Autumn

The earth and leaves
leave an earthy scent
that sends me home,
refreshed from the homely,
weary ways in which the winds wave.

Crisp, October air bites
and comforts in the same breath.
Damp and dry,
Beauty and demise,
when life eclipses death.

The sun prepares her goodbyes
Her sorrow spectacularly lashes out
her tears splatter the sky.
She smoulders in a violet pout.
Her silver sister gleams in a stoic stride.

King Can

Kickin’ back with a King Can

of Black Ice.

Everything’s gon’ be alright.

Half a pack of Player’s Red
and the liquor store is open ’til ten.

You call me a feral man,
a leech to society.
But you don’t gotta put nothin’ in my outstretched hand,
so I prefer the word, “free”.

Who the Hell is “Daryl Lect”?
Who the Hell did we elect?
That would let us freeze without Tundra Ice?

Who the Hell asked for your advice?

“Get a job”?
Thanks. I haven’t thought of that!
I can instantly snap out of this,
all it takes to go from slob to snob,
in no time flat!

Winter Is Coming,
and I’m on the 5th season in Game of Loans.
I miss my daughter.
The girl needs her father.
But I’m just kickin’ back
with my King Can of Black
The King without a Queen or a Castle,
dying on his concrete throne.

You call me a bum,
a scourge, a disease.
You don’t put nothin’ in my outstretched hand.
You snarl, you bite, you fit me into God’s plan.

But I smile,
and say, “God Bless”.
You’ve walked an inch as I’ve walked a mile,
but you still win the race, delusional in determination, but I digress.

I may be a chaotic, wild mess.
I may not know the real me.
I still am a brother, a father- just forgotten and seen as less.
I am cold and I cry, but even eye contact is denied.
Let alone a helping hand, I close my outstretched hand.
But have not lost my way, I am not blind I still see
The turned backs of my fellow man deserve dignity.

 

Planes

As a boy, I would look up to the clear, blue skies
mesmerized
by the screaming white lines and triangle silhouettes.
Miniature and mysterious.
White and grey.

Crawling through the abyss
in slow motion
at blistering speeds
they march,
at altitudes as high as my ungrounded dreams.

 

My head in the clouds.
The pristine cerulean brilliance, once arrogant in its own awe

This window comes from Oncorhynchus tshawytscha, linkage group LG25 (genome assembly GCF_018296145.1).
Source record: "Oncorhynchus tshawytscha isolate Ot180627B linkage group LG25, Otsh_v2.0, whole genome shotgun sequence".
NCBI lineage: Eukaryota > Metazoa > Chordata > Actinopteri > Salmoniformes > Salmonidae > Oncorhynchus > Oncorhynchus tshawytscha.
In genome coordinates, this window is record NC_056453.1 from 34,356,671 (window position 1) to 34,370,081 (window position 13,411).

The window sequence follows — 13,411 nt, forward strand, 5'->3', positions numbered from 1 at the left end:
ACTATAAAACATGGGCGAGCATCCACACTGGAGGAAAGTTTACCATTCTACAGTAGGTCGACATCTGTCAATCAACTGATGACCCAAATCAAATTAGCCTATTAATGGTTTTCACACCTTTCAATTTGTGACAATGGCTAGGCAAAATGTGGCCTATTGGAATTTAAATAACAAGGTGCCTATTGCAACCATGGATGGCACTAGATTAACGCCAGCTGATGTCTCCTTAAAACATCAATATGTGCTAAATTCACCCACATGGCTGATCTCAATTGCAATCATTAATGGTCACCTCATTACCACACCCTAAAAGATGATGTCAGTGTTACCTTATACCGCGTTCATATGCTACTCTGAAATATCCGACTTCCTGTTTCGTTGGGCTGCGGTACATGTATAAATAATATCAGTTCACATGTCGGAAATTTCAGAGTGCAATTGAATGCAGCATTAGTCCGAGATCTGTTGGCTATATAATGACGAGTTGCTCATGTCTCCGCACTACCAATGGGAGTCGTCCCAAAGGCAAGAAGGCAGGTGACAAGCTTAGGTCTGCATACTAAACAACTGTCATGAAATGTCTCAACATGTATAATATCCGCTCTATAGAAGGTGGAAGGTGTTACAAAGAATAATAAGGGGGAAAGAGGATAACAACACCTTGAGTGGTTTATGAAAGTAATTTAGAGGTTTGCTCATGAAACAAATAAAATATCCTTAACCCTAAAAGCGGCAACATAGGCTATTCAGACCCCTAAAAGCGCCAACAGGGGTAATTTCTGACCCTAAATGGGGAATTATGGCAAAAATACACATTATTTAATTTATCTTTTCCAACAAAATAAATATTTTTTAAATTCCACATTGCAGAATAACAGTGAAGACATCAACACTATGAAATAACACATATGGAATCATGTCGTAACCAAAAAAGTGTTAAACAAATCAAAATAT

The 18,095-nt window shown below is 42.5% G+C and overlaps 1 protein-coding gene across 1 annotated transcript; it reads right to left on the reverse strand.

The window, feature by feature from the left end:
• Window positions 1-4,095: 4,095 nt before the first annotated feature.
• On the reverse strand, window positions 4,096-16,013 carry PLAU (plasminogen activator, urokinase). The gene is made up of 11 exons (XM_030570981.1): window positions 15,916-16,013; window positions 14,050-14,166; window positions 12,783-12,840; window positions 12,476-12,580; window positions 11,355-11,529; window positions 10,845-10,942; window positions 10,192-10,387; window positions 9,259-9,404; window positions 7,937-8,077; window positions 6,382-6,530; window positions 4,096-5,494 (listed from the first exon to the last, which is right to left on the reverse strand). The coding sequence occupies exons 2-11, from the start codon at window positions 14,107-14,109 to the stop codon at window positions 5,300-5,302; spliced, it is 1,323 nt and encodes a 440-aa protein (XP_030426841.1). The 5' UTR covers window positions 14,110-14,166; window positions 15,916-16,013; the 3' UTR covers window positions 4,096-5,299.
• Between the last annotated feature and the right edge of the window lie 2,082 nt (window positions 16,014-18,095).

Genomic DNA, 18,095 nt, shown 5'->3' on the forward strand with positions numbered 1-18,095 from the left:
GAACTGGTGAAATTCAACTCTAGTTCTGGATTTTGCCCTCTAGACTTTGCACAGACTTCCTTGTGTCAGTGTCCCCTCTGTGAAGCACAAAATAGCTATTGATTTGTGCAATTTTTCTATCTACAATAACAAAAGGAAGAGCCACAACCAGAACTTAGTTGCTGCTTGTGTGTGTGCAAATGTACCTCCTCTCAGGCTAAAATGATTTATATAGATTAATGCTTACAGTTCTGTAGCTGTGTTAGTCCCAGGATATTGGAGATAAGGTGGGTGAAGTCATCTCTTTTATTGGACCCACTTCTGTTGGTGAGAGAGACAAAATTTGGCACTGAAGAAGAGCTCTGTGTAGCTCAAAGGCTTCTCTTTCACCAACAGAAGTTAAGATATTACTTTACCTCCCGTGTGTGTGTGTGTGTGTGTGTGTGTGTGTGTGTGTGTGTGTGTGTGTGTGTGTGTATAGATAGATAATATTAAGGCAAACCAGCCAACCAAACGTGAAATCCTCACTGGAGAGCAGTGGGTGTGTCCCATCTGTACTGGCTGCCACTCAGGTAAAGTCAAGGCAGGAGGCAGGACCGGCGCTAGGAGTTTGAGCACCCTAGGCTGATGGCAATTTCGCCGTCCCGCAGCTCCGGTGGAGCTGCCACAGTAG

is now cyan. Tainted by envy.
I longed to pierce the heights, to damn Nature’s law.

 

My head in the clouds.
Someday I would be there.
I would be on one.

One turned to two.
Two became three.
Three.

And many more.

Daydreams of worldly travel died with long, sleepless nights and Oriental Mix.
An international hub of shysters, sore feet and dicks.
A bustling city of the dead. No one stops, no one lives. No one rests.
Creativity thrives amongst thieves and franchises,
demanding inconvenience as the price for the convenience.
Tired, hungry, and drained
forced to fight a war
versus an army of employees
who need to get laid.

BE THERE TWO HOURS EARLY!

They say,

To be two hours delayed.

 

Despite the delays,
the maze,
the twelve hour days
and the employees who need a lay.

Despite it all,
Tell the child in me that I made it,
that the beauty of the flight is worth endurance of the locusts.
I now look down at the billowing, majestic clouds.
Light as a feather,
moving anciently, as if woken from a millennia old slumber.
Flexing, lumbering, and blustering like the authority of the Earth that they are.

Respect is found in my heart,
my true size revealed in this wild tube ride.
Mesmerized
by the yawning white behemoths below,
and their black silhouettes.
Majestic and mysterious.
White and grey.

 

The Casino

A glorified bingo palace,
same indignant smell.
Saps sitting silently,
counting contently,
offering obediently.

Saps sitting silently,
planted in place.
Pacing in place- preparing for self-promised pipe dreams.

Tax dodgers, collections dodgers, draft dodgers, wife dodgers, and coffin dodgers alike
flock as moths to the warm glow of the pharaoh,
as disciples they listen
to the soothing reassurances from bets high and low,
that their grass may grow greener.
Reality goes on strike.

Down the dated carpet I walk,
I see the young and old fixed on cards and screens,
sarificing precious time and superficial dollars
to legal criminals, to cheats in blue collars.
The wolves who have ditched wool for Armani cackle,
friends of the fallen feed the fiends.

This is not meant to provide fame nor fortune, this vice.
How can these people be so gullible, so docile, as well trained pets?
So I shake my head, and I buy a beer.
I hum and I haw, I light a cigarette.
I take a drink,
I take a puff,
I curl my lips in contempt at the saps,
I sneer,

“What a waste of life.”

Soapbox Stories Presents: Sedley by Chelsea Coupal- A Book Review

“Sedley”
by Chelsea Coupal
Published by Chelsea Coupal
Review by Ben Charles
C$17.95
ISBN: 9781550509410